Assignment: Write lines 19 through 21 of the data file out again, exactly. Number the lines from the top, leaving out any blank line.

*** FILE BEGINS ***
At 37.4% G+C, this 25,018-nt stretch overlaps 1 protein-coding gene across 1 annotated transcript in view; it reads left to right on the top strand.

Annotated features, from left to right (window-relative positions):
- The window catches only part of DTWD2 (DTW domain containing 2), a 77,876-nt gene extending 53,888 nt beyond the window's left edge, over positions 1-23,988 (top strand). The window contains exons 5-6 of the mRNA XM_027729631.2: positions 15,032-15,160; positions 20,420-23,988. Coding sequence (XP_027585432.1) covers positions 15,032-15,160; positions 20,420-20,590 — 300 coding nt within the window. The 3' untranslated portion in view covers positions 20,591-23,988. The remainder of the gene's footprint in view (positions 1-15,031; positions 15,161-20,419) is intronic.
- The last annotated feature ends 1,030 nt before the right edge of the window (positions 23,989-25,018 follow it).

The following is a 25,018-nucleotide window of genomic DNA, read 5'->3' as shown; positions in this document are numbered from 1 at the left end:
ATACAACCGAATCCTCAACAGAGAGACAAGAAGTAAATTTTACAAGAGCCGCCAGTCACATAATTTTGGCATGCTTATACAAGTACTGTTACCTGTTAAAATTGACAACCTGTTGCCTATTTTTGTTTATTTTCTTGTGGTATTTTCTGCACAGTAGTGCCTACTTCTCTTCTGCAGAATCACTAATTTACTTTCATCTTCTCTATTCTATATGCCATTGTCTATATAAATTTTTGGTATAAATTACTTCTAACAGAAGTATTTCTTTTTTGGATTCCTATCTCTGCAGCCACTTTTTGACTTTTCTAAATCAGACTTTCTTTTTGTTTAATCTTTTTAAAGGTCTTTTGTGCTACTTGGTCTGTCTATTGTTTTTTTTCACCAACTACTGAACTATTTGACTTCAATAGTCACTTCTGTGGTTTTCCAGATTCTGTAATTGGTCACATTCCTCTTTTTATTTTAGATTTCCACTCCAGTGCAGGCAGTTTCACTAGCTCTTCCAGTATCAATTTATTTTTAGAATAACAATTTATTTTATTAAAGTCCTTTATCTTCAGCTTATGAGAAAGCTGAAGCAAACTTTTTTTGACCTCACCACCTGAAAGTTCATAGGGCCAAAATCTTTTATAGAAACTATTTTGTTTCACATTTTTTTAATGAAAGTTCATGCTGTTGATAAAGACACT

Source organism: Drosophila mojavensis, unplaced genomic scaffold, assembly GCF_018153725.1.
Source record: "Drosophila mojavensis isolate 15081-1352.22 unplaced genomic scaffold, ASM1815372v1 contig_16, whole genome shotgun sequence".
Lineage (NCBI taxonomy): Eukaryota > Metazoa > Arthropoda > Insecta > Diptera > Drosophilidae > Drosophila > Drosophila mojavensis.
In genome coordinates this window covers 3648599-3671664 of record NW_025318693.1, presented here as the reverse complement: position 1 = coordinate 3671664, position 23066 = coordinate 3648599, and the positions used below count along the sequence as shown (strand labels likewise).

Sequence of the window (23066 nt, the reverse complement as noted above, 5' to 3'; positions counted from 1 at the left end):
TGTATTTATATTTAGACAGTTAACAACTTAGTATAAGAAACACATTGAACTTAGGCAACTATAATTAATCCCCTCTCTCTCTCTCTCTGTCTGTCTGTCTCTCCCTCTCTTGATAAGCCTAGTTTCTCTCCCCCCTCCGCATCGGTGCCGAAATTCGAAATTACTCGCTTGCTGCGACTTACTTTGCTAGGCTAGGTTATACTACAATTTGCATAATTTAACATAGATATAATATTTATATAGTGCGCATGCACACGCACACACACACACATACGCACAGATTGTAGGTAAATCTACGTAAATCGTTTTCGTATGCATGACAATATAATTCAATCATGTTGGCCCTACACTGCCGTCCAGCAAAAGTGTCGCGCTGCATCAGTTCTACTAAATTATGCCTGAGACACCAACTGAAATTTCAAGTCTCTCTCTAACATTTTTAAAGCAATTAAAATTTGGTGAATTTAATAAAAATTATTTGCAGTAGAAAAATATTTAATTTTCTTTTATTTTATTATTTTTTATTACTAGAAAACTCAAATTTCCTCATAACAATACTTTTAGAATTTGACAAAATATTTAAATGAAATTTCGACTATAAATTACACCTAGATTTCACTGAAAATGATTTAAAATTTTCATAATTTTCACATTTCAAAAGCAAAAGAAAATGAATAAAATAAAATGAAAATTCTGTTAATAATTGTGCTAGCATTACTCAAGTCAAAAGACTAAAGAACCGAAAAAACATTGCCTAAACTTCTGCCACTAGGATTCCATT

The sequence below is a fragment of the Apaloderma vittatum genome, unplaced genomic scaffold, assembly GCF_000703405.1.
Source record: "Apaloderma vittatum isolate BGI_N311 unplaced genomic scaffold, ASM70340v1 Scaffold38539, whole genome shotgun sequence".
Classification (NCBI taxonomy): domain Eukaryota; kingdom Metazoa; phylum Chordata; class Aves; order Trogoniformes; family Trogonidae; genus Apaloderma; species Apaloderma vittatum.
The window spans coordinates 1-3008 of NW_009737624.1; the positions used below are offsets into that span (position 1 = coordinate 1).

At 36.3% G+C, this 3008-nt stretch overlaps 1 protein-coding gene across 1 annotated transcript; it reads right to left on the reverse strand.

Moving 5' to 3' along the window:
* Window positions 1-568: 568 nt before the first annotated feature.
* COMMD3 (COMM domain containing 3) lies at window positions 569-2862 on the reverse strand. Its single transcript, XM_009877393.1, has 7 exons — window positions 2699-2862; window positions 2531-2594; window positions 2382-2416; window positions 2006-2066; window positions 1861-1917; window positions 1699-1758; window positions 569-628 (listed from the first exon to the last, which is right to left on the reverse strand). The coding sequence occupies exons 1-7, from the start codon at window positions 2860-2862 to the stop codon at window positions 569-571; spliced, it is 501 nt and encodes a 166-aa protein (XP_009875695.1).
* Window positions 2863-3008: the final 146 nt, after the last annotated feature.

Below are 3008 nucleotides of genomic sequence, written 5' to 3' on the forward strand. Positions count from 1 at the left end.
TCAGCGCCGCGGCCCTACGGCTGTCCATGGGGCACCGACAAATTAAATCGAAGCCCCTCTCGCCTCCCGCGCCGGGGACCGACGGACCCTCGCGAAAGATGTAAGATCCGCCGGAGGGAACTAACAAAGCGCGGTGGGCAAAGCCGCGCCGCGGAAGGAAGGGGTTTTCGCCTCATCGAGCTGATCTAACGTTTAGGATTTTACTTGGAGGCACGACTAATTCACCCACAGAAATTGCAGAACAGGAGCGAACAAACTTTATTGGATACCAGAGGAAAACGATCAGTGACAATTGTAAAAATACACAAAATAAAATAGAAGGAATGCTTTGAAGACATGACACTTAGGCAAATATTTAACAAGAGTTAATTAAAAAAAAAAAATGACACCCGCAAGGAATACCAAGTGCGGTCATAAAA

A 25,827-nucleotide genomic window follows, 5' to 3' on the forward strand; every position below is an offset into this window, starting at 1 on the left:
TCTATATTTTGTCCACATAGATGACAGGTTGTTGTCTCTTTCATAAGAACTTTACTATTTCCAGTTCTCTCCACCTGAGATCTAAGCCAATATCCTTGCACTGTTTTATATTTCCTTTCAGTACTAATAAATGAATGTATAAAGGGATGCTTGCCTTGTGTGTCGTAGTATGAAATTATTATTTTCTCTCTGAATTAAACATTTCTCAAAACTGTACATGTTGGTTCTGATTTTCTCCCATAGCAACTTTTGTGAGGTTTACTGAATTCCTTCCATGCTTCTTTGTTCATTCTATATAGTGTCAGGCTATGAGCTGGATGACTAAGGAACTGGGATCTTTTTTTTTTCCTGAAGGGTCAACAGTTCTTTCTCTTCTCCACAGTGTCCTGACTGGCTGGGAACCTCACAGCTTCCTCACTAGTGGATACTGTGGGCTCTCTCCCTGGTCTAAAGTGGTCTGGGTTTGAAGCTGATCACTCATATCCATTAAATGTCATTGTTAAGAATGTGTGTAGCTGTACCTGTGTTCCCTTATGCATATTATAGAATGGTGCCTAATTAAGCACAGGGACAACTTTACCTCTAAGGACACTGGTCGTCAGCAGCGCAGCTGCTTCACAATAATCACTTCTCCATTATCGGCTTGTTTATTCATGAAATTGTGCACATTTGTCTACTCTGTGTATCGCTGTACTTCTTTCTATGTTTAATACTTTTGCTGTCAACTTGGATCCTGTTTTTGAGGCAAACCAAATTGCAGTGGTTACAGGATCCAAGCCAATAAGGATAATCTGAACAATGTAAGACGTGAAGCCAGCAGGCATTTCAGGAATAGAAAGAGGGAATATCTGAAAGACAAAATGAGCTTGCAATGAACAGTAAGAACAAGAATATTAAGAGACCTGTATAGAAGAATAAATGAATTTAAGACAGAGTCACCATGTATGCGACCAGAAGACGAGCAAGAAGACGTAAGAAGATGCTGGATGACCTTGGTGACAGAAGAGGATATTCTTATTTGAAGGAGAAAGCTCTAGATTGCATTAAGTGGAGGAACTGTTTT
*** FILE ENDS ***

* Window positions 1-568: 568 nt before the first annotated feature.
* COMMD3 (COMM domain containing 3) lies at window positions 569-2862 on the reverse strand. Its single transcript, XM_009877393.1, has 7 exons — window positions 2699-2862; window positions 2531-2594; window positions 2382-2416; window positions 2006-2066; window positions 1861-1917; window positions 1699-1758; window positions 569-628 (listed from the first exon to the last, which is right to left on the reverse strand). The coding sequence occupies exons 1-7, from the start codon at window positions 2860-2862 to the stop codon at window positions 569-571; spliced, it is 501 nt and encodes a 166-aa protein (XP_009875695.1).
* Window positions 2863-3008: the final 146 nt, after the last annotated feature.